- We will choose our equity investments based on their discounts from our appraisals of their corporate intrinsic value, their financial strength, their management, their competitive position, and our assessment of their future earnings potential.
- We will concentrate our assets in our best ideas.
- We will discourage short-term speculators and market timers from joining us, the long-term investors in Longleaf.
- We will communicate with our investment partners as candidly as possible.
The company also lists its "Security Selection Requirements," which include the business being understandable, having a strong balance sheet, competitive advantages, pricing power, and growing free cash flow; the management being capable operators, capable capital allocators, shareholder-oriented, and having proper incentives; and the stock sporting a good price, meaning it's trading at 60% or less of its intrinsic value, among other things.
Again, these are rather Foolish things to look for in an investment -- which might be why Zeke Ashton wrote about Longleaf in an article titled "Trust This Fund." We've written on many of these qualities -- here's a long list of some of our articles. In addition, Longleaf will send you reprints of articles on itself, if you're interested.
In contrast to the two relatively small operations above, Vanguard is a big enterprise, with nearly 150 funds, 17 million customers, and more than $600 billion in assets under management. Still, it's also very Foolish in spirit. It's been described as the fund family named most frequently as unlikely to be disgraced by the kinds of scandals we're seeing these days.
Here are some things it says about itself on its website:
At Vanguard, our shareholders are our only masters. In the typical mutual fund complex, the funds are controlled largely by an external management company. That company in turn is typically owned by an individual, a partnership, or investors who buy the company's publicly traded shares. To generate profits for those owners, the management company customarily charges substantial fees to its funds for management, administrative, and marketing services.
In contrast, the shareholders and the owners are essentially one and the same at Vanguard. Vanguard shareholders own the Vanguard® funds, which are independent investment companies that jointly own The Vanguard Group®. The Vanguard Group provides management, administrative, and marketing services to the funds on an "at-cost" basis. Because Vanguard takes no profits from the funds, the funds have far lower operating expenses.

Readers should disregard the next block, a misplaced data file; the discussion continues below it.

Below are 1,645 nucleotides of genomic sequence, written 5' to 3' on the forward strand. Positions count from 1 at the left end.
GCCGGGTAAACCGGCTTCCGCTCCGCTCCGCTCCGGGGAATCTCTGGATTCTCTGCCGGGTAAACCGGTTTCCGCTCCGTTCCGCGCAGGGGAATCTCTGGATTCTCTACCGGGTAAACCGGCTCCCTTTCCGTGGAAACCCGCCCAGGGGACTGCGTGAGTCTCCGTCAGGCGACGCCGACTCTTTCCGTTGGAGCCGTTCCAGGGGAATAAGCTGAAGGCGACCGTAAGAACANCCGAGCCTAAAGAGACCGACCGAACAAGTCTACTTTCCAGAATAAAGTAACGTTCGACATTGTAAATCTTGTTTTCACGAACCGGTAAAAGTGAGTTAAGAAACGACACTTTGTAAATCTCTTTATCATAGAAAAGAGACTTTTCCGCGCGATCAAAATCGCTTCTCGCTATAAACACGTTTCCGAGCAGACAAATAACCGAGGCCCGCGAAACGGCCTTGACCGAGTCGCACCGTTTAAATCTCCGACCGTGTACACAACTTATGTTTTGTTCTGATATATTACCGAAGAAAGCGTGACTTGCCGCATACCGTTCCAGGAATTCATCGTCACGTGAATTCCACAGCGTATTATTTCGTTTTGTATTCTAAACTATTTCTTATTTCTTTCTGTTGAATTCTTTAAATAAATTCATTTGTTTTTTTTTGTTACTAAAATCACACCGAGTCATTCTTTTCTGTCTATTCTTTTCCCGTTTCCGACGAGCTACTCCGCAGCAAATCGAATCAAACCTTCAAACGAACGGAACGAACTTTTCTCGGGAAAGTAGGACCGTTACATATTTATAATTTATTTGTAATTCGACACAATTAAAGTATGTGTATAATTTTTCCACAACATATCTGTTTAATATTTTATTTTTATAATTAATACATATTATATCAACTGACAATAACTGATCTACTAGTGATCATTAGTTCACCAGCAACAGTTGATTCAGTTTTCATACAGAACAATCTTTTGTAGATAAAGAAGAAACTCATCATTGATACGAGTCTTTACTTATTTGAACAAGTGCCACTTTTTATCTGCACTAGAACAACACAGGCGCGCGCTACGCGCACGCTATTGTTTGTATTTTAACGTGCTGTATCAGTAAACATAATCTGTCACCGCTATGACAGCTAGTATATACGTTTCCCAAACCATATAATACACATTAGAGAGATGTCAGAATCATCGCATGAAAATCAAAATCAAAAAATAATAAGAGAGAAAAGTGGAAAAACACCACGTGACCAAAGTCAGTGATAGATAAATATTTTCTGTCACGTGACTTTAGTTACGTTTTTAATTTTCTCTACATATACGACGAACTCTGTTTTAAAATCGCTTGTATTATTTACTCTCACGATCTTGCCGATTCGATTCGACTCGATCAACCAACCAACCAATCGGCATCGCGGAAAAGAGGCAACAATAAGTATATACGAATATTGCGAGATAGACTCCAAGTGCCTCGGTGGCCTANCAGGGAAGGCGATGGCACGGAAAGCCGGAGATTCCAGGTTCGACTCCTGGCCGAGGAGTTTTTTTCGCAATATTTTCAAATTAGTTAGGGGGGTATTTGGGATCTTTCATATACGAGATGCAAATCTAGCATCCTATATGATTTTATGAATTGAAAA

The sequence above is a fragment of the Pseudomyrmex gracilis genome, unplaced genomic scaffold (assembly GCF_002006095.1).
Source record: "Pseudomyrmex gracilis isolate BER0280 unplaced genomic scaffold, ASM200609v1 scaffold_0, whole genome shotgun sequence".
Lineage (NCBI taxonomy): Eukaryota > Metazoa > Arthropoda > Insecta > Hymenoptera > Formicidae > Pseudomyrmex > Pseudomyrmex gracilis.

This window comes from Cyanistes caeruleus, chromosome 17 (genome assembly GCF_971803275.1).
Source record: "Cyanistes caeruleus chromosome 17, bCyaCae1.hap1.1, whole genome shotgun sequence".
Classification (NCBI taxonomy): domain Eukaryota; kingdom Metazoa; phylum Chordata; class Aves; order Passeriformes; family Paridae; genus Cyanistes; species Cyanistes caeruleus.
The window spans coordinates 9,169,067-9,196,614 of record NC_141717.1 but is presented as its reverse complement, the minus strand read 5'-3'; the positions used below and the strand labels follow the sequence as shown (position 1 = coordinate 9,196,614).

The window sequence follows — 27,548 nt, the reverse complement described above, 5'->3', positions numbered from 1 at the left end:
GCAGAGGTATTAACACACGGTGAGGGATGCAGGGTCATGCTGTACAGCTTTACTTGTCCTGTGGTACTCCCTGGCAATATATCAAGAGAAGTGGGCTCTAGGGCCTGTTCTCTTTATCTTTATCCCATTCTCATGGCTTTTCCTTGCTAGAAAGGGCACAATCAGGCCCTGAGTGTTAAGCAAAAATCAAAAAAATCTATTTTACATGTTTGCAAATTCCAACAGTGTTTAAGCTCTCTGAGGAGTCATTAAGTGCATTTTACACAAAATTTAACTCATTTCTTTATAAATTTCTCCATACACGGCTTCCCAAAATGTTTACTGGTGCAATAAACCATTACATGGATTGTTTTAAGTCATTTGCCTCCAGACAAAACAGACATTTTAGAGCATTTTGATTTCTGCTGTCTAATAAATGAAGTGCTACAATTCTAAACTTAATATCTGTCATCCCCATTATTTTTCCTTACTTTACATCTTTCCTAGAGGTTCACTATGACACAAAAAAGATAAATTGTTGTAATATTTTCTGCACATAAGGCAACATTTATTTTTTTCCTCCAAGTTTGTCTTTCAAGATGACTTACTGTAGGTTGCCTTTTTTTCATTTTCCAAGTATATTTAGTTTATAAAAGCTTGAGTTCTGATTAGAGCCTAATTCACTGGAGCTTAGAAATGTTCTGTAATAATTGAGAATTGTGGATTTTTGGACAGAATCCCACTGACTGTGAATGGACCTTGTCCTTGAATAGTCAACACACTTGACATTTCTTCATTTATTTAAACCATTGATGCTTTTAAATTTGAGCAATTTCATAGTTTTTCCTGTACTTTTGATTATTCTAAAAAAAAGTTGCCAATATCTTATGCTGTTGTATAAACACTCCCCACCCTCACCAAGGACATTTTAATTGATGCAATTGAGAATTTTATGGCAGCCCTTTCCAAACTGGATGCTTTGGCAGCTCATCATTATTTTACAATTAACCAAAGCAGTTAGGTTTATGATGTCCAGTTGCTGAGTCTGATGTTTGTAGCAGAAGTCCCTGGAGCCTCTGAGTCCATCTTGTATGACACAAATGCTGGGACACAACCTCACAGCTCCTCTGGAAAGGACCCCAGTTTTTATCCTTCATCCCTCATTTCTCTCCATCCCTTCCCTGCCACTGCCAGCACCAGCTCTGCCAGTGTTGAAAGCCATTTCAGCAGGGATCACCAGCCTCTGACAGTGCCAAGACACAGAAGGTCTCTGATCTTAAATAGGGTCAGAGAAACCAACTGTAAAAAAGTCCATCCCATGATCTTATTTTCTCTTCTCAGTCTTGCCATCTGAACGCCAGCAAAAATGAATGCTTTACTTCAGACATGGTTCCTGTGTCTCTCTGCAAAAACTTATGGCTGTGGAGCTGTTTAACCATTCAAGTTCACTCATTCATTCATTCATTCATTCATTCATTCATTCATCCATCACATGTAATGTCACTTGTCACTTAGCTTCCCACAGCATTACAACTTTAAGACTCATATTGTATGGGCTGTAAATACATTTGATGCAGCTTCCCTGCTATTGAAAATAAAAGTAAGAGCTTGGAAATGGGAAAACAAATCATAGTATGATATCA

One reason that Vanguard is so widely respected is John Bogle, who founded the company and also pioneered index funds, which we've long recommended. (Bogle reportedly once said, referring to index funds, "What's the point of looking for the needle in the haystack? Why not own the haystack?") You can read much more by Bogle, who frequently takes the mutual fund industry to task, in his book Common Sense on Mutual Funds -- and check out our recent Fool Radio interview with Bogle, too.
What do you think?
There are certainly more than three solid mutual fund families out there. I already have a few more in mind to write about later. In the meantime, I invite you to share your favorites, or your thoughts on the ones discussed here, with fellow Fools. Chime in on our Mutual Funds discussion board -- or just pop in to see what others are saying. We're offering a painless 30-day free trial of our boards right now.
Selena Maranjian's mission in life is to render the incomprehensible comprehensible. (Or is it the other way around?) She owns shares of Level 3 Communications.For more about Selena, view her bio and her profile. You might also be interested in these books she has written or co-written:The Motley Fool Money GuideandThe Motley Fool Investment Guide for Teens. The Motley Fool is Fools writing for Fools.